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Christine Hope Allen, known as Sister Mary Prudence Allen, R.S.M., was born July 21, 1940 in Oneida, New York. Her father was Henry Grosvernor Allen (d. 1997) and her mother was Mildred Beatrice Gorman (d. 2007). Her family was descended from the Oneida Community, a utopian religious community of the nineteenth century. Married in 1965, she has two sons. In May 1972, her marriage was ended by physical separation, religious annulment and divorce subsequently followed. In 1983 she became a Roman Catholic nun with the Religious Sisters of Mercy. (Her sister, Elizabeth Bethany Allen joined the same community, and is called Sister Lydia Allen, R.S.M.) In 1967 Sister Prudence received a Ph.D. in philosophy from Claremont Graduate School in California. She began to teach philosophy at Sir George Williams University in 1969 and became full-time assistant professor in 1972. In 1974, Sir George Williams University merged with Loyola College to form Concordia University. Sister Prudence Allen was promoted to associate professor in 1977. She became full professor in 1993. She retired and was named professor emerita in 1996. She then moved to Denver, Colorado where she was full professor and held the Archbishop Charles J. Chaput OFM, cap Chair of Philosophy at the St. John Vianney Theological Seminary. She has been reassigned to Lancaster University Chaplaincy, Lancaster, UK, in November 2013. In 2014, she was appointed to the International Theological Commission by Pope Francis for five years (2014-2019).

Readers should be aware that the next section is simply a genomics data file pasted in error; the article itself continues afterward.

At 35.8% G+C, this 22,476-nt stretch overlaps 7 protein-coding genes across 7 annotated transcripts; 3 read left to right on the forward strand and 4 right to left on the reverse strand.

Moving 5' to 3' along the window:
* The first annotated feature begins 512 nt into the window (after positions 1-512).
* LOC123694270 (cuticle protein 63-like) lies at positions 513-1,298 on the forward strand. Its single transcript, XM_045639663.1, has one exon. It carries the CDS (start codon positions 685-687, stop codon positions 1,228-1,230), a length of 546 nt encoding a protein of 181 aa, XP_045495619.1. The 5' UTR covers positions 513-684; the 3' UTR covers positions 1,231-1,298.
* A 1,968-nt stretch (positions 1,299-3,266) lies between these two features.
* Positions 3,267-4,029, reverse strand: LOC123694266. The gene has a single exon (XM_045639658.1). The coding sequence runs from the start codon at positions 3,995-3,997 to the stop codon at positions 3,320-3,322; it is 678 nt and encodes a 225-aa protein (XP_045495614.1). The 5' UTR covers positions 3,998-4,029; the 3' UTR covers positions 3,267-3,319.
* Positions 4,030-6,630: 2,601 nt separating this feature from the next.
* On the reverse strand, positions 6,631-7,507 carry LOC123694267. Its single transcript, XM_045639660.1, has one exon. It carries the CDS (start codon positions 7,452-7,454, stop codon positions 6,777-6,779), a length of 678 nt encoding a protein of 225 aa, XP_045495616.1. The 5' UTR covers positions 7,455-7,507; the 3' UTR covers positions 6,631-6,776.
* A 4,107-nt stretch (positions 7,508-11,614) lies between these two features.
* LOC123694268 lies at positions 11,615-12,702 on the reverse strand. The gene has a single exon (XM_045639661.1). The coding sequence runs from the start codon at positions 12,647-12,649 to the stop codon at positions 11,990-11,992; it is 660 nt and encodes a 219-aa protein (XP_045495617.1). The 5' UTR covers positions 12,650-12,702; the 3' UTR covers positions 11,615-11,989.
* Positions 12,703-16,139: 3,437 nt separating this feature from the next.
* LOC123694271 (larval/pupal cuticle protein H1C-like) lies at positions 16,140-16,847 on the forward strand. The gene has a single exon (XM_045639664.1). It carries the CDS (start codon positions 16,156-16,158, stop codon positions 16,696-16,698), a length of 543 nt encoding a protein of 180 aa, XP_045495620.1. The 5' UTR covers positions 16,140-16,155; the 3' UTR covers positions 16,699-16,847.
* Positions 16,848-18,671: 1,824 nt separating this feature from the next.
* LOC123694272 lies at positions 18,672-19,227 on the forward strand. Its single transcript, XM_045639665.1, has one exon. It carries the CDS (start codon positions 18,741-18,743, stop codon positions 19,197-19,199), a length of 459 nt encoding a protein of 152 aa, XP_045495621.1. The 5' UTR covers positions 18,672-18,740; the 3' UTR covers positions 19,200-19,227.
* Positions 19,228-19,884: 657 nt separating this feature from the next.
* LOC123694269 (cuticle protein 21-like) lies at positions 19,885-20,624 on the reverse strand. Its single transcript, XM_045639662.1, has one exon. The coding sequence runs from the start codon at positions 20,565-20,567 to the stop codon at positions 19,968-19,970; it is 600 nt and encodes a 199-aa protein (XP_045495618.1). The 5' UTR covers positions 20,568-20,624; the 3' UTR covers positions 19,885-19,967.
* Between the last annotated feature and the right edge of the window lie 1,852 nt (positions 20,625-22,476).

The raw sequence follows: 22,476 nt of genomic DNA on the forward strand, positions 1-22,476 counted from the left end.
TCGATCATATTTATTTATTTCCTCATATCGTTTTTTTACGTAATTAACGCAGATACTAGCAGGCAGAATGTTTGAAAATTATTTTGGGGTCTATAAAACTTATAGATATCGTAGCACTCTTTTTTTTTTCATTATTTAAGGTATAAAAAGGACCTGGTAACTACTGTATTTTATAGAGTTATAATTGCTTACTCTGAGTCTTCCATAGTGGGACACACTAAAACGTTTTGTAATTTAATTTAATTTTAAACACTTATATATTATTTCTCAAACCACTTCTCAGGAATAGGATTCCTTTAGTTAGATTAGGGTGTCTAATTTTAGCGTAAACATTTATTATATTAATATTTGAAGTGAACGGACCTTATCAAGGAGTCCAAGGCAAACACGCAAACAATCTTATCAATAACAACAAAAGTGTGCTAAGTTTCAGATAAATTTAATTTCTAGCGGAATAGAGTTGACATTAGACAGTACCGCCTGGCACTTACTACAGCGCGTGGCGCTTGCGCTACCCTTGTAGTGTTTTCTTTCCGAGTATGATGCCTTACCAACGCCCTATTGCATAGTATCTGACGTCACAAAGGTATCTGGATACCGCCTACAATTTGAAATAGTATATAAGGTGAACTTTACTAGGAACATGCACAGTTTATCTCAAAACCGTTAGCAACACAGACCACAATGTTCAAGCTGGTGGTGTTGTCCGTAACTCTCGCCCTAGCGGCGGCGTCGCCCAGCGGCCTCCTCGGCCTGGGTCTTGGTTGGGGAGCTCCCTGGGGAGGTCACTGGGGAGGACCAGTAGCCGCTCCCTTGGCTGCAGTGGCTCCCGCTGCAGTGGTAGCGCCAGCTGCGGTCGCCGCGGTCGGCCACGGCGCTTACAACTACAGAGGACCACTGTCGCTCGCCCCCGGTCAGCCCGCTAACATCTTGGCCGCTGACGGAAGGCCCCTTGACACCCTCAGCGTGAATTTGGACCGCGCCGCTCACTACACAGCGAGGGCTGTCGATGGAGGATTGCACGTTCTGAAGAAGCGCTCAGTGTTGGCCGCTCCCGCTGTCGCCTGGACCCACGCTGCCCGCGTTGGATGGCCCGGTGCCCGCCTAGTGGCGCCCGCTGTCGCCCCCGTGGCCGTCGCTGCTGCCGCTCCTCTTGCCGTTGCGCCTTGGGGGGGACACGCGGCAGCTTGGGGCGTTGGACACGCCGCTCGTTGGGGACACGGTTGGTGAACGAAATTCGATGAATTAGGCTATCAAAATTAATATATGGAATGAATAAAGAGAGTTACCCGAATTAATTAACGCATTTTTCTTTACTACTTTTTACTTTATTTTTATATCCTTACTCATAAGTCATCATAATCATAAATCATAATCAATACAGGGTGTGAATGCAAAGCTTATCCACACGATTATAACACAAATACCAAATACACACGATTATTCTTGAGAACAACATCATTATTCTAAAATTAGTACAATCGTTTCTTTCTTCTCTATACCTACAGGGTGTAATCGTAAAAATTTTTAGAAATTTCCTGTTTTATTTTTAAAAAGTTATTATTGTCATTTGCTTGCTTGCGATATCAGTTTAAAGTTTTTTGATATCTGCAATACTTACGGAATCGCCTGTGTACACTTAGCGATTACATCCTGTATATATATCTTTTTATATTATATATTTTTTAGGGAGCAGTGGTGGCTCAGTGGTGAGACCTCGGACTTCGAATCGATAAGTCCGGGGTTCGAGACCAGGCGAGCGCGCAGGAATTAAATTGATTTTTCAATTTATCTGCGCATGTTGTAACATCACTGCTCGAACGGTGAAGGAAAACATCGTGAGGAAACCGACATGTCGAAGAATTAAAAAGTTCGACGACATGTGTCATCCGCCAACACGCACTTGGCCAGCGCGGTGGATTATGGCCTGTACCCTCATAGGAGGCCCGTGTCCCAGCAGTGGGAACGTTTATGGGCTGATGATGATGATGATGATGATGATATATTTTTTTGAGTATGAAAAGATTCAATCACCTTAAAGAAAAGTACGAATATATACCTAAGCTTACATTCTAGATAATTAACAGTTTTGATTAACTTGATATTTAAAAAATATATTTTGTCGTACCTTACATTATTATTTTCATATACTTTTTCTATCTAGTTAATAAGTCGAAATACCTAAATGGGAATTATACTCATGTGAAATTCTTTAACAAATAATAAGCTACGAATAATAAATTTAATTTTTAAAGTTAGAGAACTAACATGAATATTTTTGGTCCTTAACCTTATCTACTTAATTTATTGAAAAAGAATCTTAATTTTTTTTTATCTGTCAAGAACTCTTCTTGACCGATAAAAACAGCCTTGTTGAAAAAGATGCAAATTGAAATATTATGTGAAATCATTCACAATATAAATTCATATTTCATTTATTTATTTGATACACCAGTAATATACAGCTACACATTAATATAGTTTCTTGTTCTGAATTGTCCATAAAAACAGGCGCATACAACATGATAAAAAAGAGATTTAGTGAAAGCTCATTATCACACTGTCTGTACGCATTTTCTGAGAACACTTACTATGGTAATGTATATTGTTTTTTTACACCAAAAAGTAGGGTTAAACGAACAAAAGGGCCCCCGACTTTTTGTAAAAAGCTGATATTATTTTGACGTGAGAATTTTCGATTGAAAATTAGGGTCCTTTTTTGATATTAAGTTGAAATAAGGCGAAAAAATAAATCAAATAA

At Concordia, Sister Prudence Allen helped develop the interdisciplinary pedagogical basis for women’s studies and helped found the Working Women’s Association for faculty and staff. She co-coordinated the committee that established a women’s college, the Simone de Beauvoir Institute. She was also involved with the interdisciplinary Lonergan University College, serving as its principal from 1992-1995.
Her book The Concept of Woman (Volume I): The Aristotelian Revolution (750 BC- 1250 AD) was published in 1985. A revised edition appeared in 1997. Volume II, The Concept of Woman: The Early Humanist Revolution (1250-1500) was published in 2002 and Volume III, The Concept of Women: The Search for the Communion of Persons (1500-2015) was published in 2016. She is also the author of numerous articles, and has lectured widely.